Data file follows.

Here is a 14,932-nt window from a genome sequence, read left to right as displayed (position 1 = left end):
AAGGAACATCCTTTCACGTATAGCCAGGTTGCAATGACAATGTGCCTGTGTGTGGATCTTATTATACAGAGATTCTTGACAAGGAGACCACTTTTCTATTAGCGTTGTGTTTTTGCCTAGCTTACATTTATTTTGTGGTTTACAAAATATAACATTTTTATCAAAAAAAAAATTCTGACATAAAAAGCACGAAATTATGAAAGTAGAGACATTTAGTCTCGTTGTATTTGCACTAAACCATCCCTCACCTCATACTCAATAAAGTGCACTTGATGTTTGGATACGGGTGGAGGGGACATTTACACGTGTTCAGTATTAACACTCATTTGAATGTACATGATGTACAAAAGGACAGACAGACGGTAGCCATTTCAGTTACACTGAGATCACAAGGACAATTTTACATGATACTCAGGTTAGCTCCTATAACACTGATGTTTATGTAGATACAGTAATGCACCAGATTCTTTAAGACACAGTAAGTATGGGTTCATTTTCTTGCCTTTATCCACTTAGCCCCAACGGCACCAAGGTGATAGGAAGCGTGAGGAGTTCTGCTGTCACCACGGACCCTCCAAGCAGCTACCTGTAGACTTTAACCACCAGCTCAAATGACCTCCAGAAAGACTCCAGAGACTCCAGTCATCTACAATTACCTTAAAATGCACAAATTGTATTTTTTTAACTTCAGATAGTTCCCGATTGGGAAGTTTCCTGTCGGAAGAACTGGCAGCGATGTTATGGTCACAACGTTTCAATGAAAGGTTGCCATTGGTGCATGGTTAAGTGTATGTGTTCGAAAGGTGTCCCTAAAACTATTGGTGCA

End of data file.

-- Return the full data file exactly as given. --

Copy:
Here is a 14,932-nt window from a genome sequence, read left to right as displayed (position 1 = left end):
AAGGAACATCCTTTCACGTATAGCCAGGTTGCAATGACAATGTGCCTGTGTGTGGATCTTATTATACAGAGATTCTTGACAAGGAGACCACTTTTCTATTAGCGTTGTGTTTTTGCCTAGCTTACATTTATTTTGTGGTTTACAAAATATAACATTTTTATCAAAAAAAAAATTCTGACATAAAAAGCACGAAATTATGAAAGTAGAGACATTTAGTCTCGTTGTATTTGCACTAAACCATCCCTCACCTCATACTCAATAAAGTGCACTTGATGTTTGGATACGGGTGGAGGGGACATTTACACGTGTTCAGTATTAACACTCATTTGAATGTACATGATGTACAAAAGGACAGACAGACGGTAGCCATTTCAGTTACACTGAGATCACAAGGACAATTTTACATGATACTCAGGTTAGCTCCTATAACACTGATGTTTATGTAGATACAGTAATGCACCAGATTCTTTAAGACACAGTAAGTATGGGTTCATTTTCTTGCCTTTATCCACTTAGCCCCAACGGCACCAAGGTGATAGGAAGCGTGAGGAGTTCTGCTGTCACCACGGACCCTCCAAGCAGCTACCTGTAGACTTTAACCACCAGCTCAAATGACCTCCAGAAAGACTCCAGAGACTCCAGTCATCTACAATTACCTTAAAATGCACAAATTGTATTTTTTTAACTTCAGATAGTTCCCGATTGGGAAGTTTCCTGTCGGAAGAACTGGCAGCGATGTTATGGTCACAACGTTTCAATGAAAGGTTGCCATTGGTGCATGGTTAAGTGTATGTGTTCGAAAGGTGTCCCTAAAACTATTGGTGCA